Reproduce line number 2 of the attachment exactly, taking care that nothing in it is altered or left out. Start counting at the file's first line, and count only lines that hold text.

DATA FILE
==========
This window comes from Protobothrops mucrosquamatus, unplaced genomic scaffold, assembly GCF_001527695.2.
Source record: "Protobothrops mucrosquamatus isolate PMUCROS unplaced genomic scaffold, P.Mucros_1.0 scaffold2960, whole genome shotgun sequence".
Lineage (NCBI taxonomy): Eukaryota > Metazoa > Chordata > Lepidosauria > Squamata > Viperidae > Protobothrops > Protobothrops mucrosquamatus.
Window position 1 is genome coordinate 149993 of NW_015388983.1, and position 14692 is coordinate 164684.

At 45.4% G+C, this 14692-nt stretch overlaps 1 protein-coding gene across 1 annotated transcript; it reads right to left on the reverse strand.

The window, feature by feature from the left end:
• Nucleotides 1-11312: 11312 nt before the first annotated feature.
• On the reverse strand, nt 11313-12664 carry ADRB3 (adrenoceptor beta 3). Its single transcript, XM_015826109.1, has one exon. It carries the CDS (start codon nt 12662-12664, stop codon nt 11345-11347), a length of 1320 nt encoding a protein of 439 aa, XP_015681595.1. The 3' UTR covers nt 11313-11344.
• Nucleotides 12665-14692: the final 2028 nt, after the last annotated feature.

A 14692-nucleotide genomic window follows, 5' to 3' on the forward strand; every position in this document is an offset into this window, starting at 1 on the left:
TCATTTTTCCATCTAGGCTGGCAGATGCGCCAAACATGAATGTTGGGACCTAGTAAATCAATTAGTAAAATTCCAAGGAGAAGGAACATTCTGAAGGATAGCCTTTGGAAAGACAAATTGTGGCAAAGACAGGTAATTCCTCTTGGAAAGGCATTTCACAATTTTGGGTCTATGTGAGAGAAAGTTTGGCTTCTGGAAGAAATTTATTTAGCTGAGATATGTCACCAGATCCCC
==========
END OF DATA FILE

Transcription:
Source record: "Protobothrops mucrosquamatus isolate PMUCROS unplaced genomic scaffold, P.Mucros_1.0 scaffold2960, whole genome shotgun sequence".